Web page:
The Importance of Humour

Living in a conservative, practical-minded and serious Asian family leaves little room for humour. My encounter with humour as a growing child was limited to “Just for Laughs” and “America’s Funniest Home Videos”. Occasionally, my father who is possibly the only humorous one in my family, would crack a joke that only I would laugh to. 

Then one grows up and watches Anchorman, Borat, Tropic Thunder, etc. and even begin to like Amy Schumer. What I’m saying is, it is great to laugh and not take life too seriously. It is in fact, important for survival, especially for people who are going through hard times in life. 

In the moving mini documentary of people suffering from Usher Syndrome, Danny showed his incredible sense of humour. As he suffered from tunnel vision, his perception was limited to a small rectangular frame. He described it as looking through two cardboard toilet rolls.  Despite his condition, he made the following hilarious comments about the time when President Clinton requested to taste his cajun cooking:

“The secret service came in and checked me all out, and made sure that I didn’t put in too much spices or to burn it. Now I forgot to put the tabasco sauce in the basket and I didn’t know whether the president liked it spicy or not, so I made it mild. And finally in the distance, we saw three great big black limos, and up on the buildings there were all these sharp shooters and they were pointing their guns at us. They came to the airplane. When President Clinton got out, he shook my hand. President Clinton has got a really big head, and he’s a tall, tall guy and he told me he loved cajun food.”

In a conversation on using the sense of smell instead of sight, he brought up a funny example:

“There was this woman who was losing her vision and she had the keenest sense of smell. It was funny because there was this one time she gave a person a hug and she smelled him, and then she gave another person a hug… and through her sense of smell, she realised that these two persons were having a sexual relationship.”

If persons suffering from disabilities can be humorous, we ought not to take our lives too seriously and learn to laugh at ourselves. 


A Note on Education

As gleaned from NeuroTribes:

In 1911, Erwin Lazar founded the Children’s Clinic in Vienna. Instead of seeing special children as flawed, broken or sick, he believed they were suffering from neglect by a culture that had failed to provide them with teaching methods suited to their individual styles of learning.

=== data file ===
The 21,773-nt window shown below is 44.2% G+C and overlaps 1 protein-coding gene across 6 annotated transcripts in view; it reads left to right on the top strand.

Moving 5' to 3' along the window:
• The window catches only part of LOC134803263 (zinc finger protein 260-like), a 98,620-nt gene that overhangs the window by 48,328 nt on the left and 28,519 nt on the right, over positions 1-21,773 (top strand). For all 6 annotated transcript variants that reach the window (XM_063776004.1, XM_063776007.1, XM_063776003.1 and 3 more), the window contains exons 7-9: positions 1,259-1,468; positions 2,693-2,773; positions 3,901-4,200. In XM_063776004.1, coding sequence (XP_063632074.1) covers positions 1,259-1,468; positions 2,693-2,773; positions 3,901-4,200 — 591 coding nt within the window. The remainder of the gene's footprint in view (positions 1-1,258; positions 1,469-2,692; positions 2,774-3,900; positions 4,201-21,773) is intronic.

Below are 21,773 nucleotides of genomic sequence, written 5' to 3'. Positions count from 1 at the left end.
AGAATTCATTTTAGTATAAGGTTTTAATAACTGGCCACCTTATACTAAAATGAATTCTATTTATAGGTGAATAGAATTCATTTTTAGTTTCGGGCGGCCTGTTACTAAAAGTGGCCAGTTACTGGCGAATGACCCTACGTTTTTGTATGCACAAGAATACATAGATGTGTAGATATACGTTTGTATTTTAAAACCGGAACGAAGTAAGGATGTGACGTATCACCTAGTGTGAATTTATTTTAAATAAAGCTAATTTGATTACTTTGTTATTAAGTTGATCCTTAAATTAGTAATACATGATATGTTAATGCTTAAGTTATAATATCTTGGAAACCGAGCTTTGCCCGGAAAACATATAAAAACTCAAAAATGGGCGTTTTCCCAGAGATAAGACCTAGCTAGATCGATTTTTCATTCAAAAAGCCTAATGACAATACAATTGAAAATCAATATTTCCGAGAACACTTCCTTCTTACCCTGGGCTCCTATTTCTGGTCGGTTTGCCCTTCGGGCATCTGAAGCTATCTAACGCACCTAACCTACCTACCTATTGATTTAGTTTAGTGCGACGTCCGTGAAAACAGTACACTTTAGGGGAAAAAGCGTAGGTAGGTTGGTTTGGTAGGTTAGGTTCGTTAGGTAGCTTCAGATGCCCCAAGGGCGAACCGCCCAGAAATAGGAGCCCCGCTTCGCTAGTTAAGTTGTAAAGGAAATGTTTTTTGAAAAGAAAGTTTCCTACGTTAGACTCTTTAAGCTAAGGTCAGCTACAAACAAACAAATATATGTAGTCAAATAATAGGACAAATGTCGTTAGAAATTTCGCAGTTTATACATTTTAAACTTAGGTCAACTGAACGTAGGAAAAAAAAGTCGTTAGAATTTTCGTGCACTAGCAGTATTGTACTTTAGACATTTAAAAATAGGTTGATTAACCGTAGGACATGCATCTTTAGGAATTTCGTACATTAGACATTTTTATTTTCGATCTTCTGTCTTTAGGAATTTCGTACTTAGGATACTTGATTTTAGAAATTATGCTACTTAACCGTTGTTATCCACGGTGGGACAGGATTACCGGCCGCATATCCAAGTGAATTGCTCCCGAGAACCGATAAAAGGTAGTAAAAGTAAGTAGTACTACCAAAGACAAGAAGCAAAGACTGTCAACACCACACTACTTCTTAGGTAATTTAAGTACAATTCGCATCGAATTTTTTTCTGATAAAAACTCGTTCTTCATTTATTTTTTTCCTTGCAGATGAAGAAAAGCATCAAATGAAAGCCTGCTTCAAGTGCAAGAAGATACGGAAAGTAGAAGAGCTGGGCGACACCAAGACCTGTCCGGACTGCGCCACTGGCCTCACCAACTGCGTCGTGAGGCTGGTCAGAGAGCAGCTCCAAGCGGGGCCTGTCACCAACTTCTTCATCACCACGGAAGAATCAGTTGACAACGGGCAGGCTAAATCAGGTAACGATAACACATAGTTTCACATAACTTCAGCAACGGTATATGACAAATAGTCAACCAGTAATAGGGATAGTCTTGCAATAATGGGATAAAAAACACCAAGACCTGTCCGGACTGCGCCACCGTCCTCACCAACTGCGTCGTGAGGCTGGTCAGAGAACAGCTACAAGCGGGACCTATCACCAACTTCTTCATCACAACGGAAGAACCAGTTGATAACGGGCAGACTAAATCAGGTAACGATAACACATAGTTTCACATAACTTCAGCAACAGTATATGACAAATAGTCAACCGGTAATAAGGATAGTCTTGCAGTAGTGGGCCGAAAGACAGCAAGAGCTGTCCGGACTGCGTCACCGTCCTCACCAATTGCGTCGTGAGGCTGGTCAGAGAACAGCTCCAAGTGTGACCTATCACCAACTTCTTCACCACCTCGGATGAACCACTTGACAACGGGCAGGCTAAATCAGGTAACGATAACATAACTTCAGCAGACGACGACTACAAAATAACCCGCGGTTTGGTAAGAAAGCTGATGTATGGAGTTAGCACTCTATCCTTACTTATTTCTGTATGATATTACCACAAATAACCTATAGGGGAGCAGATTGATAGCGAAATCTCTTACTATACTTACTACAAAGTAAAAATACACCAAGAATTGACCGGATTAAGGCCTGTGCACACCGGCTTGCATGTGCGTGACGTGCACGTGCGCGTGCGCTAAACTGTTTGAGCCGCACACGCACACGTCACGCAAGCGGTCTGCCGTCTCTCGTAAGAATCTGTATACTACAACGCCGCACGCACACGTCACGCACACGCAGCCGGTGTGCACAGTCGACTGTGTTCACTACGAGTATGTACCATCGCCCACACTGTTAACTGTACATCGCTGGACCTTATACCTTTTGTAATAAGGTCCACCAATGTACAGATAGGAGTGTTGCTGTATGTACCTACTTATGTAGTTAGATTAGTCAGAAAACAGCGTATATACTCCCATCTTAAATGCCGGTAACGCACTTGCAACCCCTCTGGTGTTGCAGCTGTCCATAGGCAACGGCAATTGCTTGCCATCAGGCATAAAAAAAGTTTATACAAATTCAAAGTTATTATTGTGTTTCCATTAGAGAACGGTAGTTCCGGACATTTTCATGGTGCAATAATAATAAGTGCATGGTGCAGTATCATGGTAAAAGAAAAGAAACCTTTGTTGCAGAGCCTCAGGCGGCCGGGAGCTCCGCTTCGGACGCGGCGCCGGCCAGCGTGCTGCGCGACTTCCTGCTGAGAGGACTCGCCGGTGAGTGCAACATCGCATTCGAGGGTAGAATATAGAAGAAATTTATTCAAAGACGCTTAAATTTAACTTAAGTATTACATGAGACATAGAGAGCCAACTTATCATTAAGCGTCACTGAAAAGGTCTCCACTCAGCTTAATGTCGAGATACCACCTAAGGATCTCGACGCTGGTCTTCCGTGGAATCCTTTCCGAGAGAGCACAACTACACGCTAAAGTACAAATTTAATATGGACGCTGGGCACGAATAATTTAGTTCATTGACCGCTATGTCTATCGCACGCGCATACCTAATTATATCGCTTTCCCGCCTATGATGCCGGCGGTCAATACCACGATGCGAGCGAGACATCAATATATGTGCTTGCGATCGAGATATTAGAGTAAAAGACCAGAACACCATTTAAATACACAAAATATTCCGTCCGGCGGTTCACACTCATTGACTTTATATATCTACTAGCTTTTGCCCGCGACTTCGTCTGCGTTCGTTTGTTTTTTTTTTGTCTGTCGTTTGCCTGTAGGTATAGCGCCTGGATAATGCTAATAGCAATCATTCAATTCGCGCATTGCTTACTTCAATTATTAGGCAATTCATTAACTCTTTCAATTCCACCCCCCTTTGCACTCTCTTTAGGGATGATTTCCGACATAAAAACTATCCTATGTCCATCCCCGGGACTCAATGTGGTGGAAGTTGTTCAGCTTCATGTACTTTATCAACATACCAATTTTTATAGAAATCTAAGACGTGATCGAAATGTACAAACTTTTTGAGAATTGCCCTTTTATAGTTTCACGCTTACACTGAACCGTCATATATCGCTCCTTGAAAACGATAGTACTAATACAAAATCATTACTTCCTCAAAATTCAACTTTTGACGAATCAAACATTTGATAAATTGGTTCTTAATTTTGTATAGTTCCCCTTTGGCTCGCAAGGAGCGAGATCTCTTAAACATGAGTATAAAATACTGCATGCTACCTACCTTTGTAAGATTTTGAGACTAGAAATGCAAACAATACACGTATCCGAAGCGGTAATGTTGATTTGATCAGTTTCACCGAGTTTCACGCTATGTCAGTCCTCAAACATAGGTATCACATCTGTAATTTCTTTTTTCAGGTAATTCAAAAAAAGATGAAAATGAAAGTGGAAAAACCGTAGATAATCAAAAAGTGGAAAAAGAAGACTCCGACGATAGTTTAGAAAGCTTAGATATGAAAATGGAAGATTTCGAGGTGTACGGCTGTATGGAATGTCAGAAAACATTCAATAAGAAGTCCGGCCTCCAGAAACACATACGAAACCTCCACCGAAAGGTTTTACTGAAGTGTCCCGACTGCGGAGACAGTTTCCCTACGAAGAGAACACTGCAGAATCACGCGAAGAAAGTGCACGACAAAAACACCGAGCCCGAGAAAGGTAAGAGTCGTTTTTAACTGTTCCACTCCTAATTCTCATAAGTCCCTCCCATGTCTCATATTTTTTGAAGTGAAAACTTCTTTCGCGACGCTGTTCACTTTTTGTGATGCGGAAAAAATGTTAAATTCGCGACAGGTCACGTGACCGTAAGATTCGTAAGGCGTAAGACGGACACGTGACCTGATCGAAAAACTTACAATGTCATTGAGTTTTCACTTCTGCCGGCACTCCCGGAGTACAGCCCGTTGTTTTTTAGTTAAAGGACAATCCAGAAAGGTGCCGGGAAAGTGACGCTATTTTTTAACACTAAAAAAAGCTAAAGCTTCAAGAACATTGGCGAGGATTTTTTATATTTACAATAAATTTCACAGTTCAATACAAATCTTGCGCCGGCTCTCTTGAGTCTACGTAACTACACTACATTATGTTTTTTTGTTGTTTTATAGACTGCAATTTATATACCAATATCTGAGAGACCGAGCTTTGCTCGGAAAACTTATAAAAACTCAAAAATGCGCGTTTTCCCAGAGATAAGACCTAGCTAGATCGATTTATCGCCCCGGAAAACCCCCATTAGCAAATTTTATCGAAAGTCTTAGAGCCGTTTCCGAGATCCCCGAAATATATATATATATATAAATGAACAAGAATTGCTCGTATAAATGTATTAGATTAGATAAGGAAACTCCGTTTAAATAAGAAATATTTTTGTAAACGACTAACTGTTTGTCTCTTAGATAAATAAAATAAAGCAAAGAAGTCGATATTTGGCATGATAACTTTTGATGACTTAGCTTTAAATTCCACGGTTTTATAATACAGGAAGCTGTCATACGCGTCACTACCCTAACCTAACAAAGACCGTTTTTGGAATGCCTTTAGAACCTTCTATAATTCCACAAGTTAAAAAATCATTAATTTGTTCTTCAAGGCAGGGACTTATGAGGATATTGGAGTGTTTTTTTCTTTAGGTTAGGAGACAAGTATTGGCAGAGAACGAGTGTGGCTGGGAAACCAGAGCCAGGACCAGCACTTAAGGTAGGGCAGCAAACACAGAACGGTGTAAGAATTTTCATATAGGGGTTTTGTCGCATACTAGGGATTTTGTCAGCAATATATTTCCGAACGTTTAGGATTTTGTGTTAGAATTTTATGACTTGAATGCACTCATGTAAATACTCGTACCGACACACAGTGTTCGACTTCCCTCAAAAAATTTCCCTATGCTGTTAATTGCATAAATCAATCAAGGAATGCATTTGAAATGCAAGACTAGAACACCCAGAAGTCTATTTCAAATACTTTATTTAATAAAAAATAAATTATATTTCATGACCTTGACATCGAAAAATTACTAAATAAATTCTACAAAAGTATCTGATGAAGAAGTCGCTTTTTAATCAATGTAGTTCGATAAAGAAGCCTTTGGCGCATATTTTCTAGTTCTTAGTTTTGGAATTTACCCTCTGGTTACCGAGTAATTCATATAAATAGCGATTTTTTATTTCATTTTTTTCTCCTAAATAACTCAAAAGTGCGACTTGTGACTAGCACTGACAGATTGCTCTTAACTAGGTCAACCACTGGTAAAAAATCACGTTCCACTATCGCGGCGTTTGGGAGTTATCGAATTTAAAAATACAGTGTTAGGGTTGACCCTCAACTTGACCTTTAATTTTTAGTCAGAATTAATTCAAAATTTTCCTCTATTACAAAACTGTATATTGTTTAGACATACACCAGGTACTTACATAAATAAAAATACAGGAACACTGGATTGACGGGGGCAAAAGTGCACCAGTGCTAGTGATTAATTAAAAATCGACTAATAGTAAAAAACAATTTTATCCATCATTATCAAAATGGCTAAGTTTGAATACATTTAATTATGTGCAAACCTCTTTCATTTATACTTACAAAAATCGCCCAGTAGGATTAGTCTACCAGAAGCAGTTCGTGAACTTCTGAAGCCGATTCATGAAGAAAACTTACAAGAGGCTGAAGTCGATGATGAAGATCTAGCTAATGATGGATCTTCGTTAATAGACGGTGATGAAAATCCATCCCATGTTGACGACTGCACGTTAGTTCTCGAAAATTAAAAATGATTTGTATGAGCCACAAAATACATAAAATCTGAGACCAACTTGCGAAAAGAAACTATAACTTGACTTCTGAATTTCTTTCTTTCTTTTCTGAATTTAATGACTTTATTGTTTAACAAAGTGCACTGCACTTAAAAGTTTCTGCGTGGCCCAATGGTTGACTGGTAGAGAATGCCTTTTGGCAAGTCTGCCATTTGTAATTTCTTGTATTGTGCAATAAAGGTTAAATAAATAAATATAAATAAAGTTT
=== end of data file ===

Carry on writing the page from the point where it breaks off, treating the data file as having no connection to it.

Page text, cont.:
He viewed each child as embodying a particular archetype and when he characterised children with one word, it was the clearest possible way of describing their particular abilities, talents and future prospects. He understood the child’s problems and the way in which they were the natural consequence of his or her personality. He knew which side of the child’s personality needed to be handled with care, what challenges he/she could face and how his/her future path could be shaped.

He aimed to turn his clinic into a more humane society whereby children could learn to interact in a context of mutual respect and appreciation. He said “It must give every child a chance to find a comrade like himself.”

Also, he believed that only by watching a child in course of his/her daily life could the true dimensions of the child’s condition be gauged and not though a battery of tests. It was a looking with open eyes, open minds.

Importantly, the standards of “normal” conduct was open-ended. The criterion for classifying behaviour as normal or abnormal was the challenges that it created for the individual child, not whether it strayed from an idealised template of psychological health.

Beyond the formulation of diagnosis, the clinic sought “to determine the innate capacities of the child, the alterable components of his personality, the causes of his pathological behaviour, what will best assure his personal happiness, security and social welfare, what his right place is in the family, society, what are his personal goals and ambitions, and how these can all be realised.”

The open-ended approach to educating children, especially those with special needs, is invaluable. Often, the education system tries to fit all into a straitjacket of perfection, suppressing individuality and ensuring performance. Arguably, this is a system that does not respect personhood or appreciate natural development. It is unfair to place children under a tyrannical system of stress upon stress, disregarding their personal needs and wants.